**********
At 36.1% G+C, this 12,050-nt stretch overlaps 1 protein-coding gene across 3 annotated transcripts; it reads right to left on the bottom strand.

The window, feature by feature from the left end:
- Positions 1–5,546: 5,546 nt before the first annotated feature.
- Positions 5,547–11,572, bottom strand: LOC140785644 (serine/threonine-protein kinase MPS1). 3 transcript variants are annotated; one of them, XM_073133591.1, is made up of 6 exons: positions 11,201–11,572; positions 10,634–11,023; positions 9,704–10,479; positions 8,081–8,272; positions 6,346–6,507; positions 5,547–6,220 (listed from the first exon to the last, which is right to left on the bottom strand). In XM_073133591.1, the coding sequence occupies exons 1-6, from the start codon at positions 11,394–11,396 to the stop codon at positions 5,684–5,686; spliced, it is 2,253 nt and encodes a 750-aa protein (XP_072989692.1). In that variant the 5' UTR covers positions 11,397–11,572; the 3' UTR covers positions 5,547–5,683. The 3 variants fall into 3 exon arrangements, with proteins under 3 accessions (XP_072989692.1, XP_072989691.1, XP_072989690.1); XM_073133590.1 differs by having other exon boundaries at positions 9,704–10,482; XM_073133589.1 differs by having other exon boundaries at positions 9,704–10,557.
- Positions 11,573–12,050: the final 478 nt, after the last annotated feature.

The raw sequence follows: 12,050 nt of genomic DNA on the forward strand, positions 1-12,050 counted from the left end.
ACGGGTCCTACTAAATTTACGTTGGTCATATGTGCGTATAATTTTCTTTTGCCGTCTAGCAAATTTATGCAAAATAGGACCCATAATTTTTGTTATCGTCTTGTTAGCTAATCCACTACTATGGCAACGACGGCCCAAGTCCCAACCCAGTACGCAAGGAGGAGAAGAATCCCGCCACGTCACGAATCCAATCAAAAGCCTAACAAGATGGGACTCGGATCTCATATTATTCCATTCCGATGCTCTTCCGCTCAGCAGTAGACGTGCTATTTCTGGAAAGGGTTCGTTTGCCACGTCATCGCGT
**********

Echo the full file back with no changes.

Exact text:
At 36.1% G+C, this 12,050-nt stretch overlaps 1 protein-coding gene across 3 annotated transcripts; it reads right to left on the bottom strand.

The window, feature by feature from the left end:
- Positions 1–5,546: 5,546 nt before the first annotated feature.
- Positions 5,547–11,572, bottom strand: LOC140785644 (serine/threonine-protein kinase MPS1). 3 transcript variants are annotated; one of them, XM_073133591.1, is made up of 6 exons: positions 11,201–11,572; positions 10,634–11,023; positions 9,704–10,479; positions 8,081–8,272; positions 6,346–6,507; positions 5,547–6,220 (listed from the first exon to the last, which is right to left on the bottom strand). In XM_073133591.1, the coding sequence occupies exons 1-6, from the start codon at positions 11,394–11,396 to the stop codon at positions 5,684–5,686; spliced, it is 2,253 nt and encodes a 750-aa protein (XP_072989692.1). In that variant the 5' UTR covers positions 11,397–11,572; the 3' UTR covers positions 5,547–5,683. The 3 variants fall into 3 exon arrangements, with proteins under 3 accessions (XP_072989692.1, XP_072989691.1, XP_072989690.1); XM_073133590.1 differs by having other exon boundaries at positions 9,704–10,482; XM_073133589.1 differs by having other exon boundaries at positions 9,704–10,557.
- Positions 11,573–12,050: the final 478 nt, after the last annotated feature.

The raw sequence follows: 12,050 nt of genomic DNA on the forward strand, positions 1-12,050 counted from the left end.
ACGGGTCCTACTAAATTTACGTTGGTCATATGTGCGTATAATTTTCTTTTGCCGTCTAGCAAATTTATGCAAAATAGGACCCATAATTTTTGTTATCGTCTTGTTAGCTAATCCACTACTATGGCAACGACGGCCCAAGTCCCAACCCAGTACGCAAGGAGGAGAAGAATCCCGCCACGTCACGAATCCAATCAAAAGCCTAACAAGATGGGACTCGGATCTCATATTATTCCATTCCGATGCTCTTCCGCTCAGCAGTAGACGTGCTATTTCTGGAAAGGGTTCGTTTGCCACGTCATCGCGT